Scientists in Chesterfield’s twin city have been hailed for landing a spacecraft on a moving comet.
The European Space Agency (ESA), which is based in Darmstadt, Germany, made history last Wednesday when its tiny Philae probe touched down on the celestial object.
Chesterfield has been twinned with Darmstadt since 1959.
Councillor Graham King, Chesterfield Borough Council’s executive member for governance and organisational development, whose area of responsibility includes twinning links, said: “We are sending a letter of congratulations to the mayor of Darmstadt to mark their city’s role in this historic mission.
“The ESA plays a key part in the city’s life so I know all the locals in Darmstadt will be very excited about what has been achieved and pleased that the many years of hard work carried out at their control centre has paid off.”
The little Philae spacecraft was released from its Rosetta mothership before landing on Comet 67P, 300 million miles up in space.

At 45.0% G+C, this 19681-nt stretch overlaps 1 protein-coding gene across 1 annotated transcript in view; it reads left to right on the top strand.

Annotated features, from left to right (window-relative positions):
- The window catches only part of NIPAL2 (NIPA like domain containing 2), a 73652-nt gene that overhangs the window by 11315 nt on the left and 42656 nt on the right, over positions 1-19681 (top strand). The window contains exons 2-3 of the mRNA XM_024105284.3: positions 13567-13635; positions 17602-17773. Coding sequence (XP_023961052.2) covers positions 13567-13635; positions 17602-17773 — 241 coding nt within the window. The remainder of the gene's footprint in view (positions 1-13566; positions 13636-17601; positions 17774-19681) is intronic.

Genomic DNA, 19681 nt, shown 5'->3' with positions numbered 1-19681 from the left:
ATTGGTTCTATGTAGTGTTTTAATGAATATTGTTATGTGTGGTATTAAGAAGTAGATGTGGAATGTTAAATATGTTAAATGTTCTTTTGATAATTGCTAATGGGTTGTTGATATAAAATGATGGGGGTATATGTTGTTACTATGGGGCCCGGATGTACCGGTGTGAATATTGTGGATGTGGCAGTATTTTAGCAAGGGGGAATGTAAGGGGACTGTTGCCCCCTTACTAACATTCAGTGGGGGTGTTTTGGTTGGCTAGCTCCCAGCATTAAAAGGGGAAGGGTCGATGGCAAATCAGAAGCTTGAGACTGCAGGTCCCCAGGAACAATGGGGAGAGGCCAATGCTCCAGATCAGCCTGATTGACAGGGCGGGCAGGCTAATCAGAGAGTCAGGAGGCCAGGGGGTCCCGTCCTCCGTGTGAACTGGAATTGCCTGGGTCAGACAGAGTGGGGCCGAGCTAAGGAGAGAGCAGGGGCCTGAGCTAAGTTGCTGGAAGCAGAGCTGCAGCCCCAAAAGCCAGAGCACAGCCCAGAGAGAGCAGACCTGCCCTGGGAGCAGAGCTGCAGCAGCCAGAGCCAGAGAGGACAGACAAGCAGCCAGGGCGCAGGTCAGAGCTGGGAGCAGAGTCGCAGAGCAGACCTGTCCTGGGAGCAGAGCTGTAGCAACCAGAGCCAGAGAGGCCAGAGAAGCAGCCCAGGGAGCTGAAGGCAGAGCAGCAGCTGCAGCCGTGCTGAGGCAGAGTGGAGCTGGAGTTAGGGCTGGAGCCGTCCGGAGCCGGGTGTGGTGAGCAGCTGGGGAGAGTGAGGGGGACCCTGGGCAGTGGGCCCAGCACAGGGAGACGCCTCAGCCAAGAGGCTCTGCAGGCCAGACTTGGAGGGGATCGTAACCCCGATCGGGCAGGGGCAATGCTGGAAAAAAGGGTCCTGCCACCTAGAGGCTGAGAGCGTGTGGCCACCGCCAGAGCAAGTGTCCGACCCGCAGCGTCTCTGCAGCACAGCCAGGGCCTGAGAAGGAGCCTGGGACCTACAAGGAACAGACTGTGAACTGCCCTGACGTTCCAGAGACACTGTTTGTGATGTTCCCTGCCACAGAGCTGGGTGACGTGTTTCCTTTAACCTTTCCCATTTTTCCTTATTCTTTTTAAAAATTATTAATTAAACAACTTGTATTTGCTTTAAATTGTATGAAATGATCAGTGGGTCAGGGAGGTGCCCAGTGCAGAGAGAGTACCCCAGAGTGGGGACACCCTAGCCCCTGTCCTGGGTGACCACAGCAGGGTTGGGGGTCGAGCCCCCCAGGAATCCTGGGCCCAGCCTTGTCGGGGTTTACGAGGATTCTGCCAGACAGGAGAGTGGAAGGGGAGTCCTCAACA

It took the crafts ten years to reach their destination following an epic journey across four billion miles of space.
On Saturday, Philae lost its battery power and went into hibernation mode after retrieving a treasure-trove of data from the rubber-duck shaped comet, including pictures and surface samples.
The revolutionary mission – which is designed to provide fresh insights on the origins of the Solar System – cost £1.03billion.
Whatever happens to Philae, Rosetta will continue to make its remote observations of Comet 67P.